I’m voting for Donald Trump. Here’s why

The case for four more years

Stephan Kapustka, Staff Writer

President Donald Trump has inspired many historical allegories and comparisons, but I can say with a high level of confidence that the one I am about to make is novel. In some respects, the president is similar to Incitatus.

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For those unfamiliar with the nuances of history, Incitatus was the favorite horse of the Roman Emperor Caligula. Before Caligula’s assassination, he wished to elevate his stead to the level of consul, the Roman equivalent of president. It was cast as an act of madness at the time, but modern historians describe it as more an act of contempt. In Caligua’s estimation, the Roman Senate had too haughty an opinion of itself and would be shamed and humiliated by the emperor appointing an animal as their superior. Like the Romans before them, members of the American political establishment suffer from delusions of grandeur. They think incredibly highly of their institutions, their norms, their professions and ultimately themselves. Elevating Trump to the presidency was a way of sending a message of scorn to the media and political class. 

The message doesn’t seem to have stuck.

The president’s opponent, former Vice President Joe Biden, is the avatar of the political class. He repeats all of the same old, tired notes of the establishment — civility, unity and bipartisanship —, the false authenticity that got us Trump in the first place. Biden is a lifelong politician that had already been elected for a quarter-century when I was born in 1998.

Perhaps the comparison to the Roman mare is not quite fair to Trump.  After all, he has had an admirable record of accomplishment. From crushing ISIS, to helping negotiate a series of peace deals in the Middle East, to passing a tax reform that lowered the financial burden on most Americans, to keeping his promise to build a border wall, to signing into law criminal justice reform, to appointing a staggering number of originalist judges including three well-qualified Supreme Court nominees. Trump, unlike his Democratic and Republican predecessors alike, has not started any new wars and is moving to wind down the conflict in Afghanistan. And for all of the criticism of his response to the COVID-19 pandemic, the United States has a comparable per capita death rate to European countries such as the United Kingdom and Italy. No steed, no matter how trusty, could be expected to have racked up such achievements. But the case for Trump is only in small part affirmative. It is much more an anti-endorsement of the Democratic Party and the left it represents. Like a horse, the most important things a re-elected President Trump would accomplish are the things he would decline to do.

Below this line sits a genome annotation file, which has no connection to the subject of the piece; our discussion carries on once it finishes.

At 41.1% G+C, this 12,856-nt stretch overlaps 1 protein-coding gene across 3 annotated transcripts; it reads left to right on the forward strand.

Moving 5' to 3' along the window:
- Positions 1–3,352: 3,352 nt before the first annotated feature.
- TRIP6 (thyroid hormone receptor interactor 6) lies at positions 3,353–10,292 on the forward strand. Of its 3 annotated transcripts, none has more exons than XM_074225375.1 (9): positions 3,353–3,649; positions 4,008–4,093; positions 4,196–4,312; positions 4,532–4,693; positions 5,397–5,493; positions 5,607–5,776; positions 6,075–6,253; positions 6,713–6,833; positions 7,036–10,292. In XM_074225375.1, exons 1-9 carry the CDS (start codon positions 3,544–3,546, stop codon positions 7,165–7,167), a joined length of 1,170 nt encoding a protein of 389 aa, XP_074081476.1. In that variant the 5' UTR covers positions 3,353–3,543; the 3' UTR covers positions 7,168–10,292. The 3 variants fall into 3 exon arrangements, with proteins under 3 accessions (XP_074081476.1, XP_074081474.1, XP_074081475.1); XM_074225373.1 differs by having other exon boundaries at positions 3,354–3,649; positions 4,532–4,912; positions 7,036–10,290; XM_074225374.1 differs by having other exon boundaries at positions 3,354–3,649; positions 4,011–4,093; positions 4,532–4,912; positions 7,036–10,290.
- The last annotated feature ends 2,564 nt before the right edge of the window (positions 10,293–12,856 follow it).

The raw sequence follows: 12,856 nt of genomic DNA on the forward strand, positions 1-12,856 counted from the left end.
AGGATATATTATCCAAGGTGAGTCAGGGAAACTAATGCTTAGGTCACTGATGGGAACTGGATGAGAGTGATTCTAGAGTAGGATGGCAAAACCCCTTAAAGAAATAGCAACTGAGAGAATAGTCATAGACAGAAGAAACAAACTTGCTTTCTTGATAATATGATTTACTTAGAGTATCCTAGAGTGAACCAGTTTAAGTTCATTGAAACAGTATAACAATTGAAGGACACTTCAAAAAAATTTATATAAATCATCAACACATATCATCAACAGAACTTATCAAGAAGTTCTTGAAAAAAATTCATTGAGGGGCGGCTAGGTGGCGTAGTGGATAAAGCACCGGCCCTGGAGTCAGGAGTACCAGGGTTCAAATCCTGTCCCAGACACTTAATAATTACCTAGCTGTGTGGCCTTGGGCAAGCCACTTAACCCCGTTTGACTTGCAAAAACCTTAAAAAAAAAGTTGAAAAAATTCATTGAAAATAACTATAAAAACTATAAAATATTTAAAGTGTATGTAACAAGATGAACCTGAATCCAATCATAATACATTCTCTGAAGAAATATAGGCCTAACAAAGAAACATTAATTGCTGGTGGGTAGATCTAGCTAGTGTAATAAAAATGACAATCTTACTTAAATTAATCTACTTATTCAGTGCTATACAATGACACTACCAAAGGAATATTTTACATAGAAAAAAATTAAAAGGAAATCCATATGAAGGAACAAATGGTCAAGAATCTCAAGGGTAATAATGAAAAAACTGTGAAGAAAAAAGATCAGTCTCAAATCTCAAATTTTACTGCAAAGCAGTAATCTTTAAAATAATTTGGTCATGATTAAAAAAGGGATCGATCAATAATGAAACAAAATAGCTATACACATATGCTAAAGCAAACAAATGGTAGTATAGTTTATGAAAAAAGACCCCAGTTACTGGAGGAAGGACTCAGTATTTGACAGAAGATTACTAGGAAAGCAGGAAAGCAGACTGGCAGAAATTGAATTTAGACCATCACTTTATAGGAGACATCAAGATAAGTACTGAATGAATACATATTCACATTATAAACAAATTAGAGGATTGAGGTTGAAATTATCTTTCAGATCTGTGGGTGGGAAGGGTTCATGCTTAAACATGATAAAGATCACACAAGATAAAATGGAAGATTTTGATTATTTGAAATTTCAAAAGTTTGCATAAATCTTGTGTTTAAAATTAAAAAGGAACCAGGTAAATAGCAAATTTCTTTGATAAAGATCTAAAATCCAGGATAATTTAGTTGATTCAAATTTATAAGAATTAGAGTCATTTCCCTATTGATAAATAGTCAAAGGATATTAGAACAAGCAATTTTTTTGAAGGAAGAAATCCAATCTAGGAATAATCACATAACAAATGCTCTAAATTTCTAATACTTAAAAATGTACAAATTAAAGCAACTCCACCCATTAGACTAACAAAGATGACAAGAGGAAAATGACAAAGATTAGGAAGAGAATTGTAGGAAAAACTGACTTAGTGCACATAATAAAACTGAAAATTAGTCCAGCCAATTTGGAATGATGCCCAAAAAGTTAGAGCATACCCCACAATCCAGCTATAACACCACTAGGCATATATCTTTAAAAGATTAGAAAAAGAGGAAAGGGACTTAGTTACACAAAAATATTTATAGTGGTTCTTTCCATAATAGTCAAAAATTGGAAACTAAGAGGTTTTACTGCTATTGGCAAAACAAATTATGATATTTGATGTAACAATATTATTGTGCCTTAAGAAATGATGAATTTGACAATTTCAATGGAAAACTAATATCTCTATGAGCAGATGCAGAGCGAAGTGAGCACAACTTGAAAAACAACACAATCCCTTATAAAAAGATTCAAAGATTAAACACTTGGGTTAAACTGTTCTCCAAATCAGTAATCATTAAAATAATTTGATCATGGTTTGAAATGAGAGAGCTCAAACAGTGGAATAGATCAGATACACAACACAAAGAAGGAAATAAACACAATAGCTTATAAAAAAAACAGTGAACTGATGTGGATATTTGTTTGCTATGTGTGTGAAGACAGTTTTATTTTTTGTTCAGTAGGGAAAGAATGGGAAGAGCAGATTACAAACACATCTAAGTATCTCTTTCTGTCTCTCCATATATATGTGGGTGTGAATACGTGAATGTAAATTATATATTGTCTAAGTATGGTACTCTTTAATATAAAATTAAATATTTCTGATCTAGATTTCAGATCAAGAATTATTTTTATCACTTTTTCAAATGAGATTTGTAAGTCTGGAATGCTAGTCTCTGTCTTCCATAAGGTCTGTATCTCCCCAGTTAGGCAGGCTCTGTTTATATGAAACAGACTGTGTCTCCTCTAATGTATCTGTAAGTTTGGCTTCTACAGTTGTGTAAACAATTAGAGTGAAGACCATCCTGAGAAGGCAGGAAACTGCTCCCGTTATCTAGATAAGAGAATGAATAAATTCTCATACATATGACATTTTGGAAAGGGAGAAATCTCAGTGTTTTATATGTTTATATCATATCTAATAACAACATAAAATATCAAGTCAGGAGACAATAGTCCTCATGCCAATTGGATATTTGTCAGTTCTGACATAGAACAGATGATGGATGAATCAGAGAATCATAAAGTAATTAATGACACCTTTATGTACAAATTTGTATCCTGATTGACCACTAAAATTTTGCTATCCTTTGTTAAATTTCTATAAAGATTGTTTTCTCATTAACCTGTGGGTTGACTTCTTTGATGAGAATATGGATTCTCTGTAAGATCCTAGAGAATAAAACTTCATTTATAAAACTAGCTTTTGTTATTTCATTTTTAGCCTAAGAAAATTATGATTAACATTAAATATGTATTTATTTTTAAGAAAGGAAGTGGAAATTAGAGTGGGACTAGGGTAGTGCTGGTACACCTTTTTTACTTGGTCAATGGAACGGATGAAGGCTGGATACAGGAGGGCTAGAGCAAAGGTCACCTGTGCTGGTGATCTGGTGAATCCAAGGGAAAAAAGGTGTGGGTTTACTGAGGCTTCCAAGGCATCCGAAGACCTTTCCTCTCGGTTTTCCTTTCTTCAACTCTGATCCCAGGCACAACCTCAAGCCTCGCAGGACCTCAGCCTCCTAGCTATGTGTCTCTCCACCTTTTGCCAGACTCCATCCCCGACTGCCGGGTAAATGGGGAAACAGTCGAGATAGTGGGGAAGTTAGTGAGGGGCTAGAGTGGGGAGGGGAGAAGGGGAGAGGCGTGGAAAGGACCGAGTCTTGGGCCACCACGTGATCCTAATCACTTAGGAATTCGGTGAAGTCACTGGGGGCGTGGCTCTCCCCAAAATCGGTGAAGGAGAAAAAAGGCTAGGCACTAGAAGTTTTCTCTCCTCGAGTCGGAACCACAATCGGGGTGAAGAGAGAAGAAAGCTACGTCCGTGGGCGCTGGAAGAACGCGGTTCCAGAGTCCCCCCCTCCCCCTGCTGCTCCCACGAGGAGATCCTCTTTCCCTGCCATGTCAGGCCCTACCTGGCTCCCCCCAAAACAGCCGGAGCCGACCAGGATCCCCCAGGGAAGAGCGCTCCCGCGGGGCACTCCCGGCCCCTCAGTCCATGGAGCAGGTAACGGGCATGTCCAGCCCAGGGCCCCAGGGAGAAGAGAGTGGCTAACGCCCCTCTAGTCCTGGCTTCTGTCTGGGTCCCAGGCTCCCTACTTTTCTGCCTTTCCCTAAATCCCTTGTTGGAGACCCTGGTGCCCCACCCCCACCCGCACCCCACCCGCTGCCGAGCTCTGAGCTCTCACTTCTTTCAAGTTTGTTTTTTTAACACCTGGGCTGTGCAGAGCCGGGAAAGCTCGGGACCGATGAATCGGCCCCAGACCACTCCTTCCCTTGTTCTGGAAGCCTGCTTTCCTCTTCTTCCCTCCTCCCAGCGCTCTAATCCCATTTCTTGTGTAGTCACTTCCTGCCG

If the candidacy of Trump was an insult to the self-righteousness of the political establishment, Biden’s candidacy is an insult to the intelligence of the American people.

Biden said that Trump doesn’t try to unite the country, as though that’s a demerit. As it turns out, wondering why Trump won’t act as an uniter is like wondering why you can’t drive your washing machine to the grocery store. That is simply not what the thing is for, and it’s unreasonable for you to expect it to act in that way. Furthermore, Biden, in his political career, has not been a civil man nor is he a uniter. This is the same person who told a black crowd that Mitt Romney would “put y’all back in chains.” The bipartisan consensus he was a part of engaged in terrible and irresponsible policies, from the Iraq war to trade deals that sent American jobs overseas and empowered adversaries such as China. Trump is not quite honest, but he is genuine. He makes no pretenses about what and who he is. The political class wonders aloud how a billionaire playboy could become the spokesperson of the white working class, as though that it had to come to this is not an indictment of their own failures.

I’ve previously published articles that criticized the Republican campaign to cast Biden as a closet Marxist, because I don’t think his record supports it. But I do not think Biden is a moderate either. I think Biden is a weather vane. He is an enabler of whatever is politically convenient. He supported the 1994 crime bill when it was convenient and then opposed it when it was inconvenient. He opposed gay marriage when it was convenient and reversed himself when that became inconvenient

So forgive me if I find Biden’s statements that he does not support defunding the police to be a bit unconvincing. He hasn’t been bound by his prior positions before, why should we expect him to be any different now? At the last debate, Biden said that nobody would lose their private health insurance under his plan for a public option, the same way nobody lost their private health insurance under the Affordable Care Act. But that second part isn’t true. Politifact rated the claim as its “lie of the year” in 2013. That would seem to call into question the first part, wouldn’t it?

So what exactly would Biden be an enabler of? An instructive example presented itself during the recent confirmation hearings for Supreme Court Justice Amy Coney Barrett. Senator Dianne Feinstein (D-CA) asked the justice-to-be if she would roll back protections for LBGTQ citizens. Barrett responded that she “never discriminated on the basis of sexual preference and would not discriminate on the basis of sexual preference.” 

That sounds like a reasonable enough answer, doesn’t it? Wrong.

Senator Mazie Hirono (D-HI) lambasted her for this statement. Why? The term sexual preference.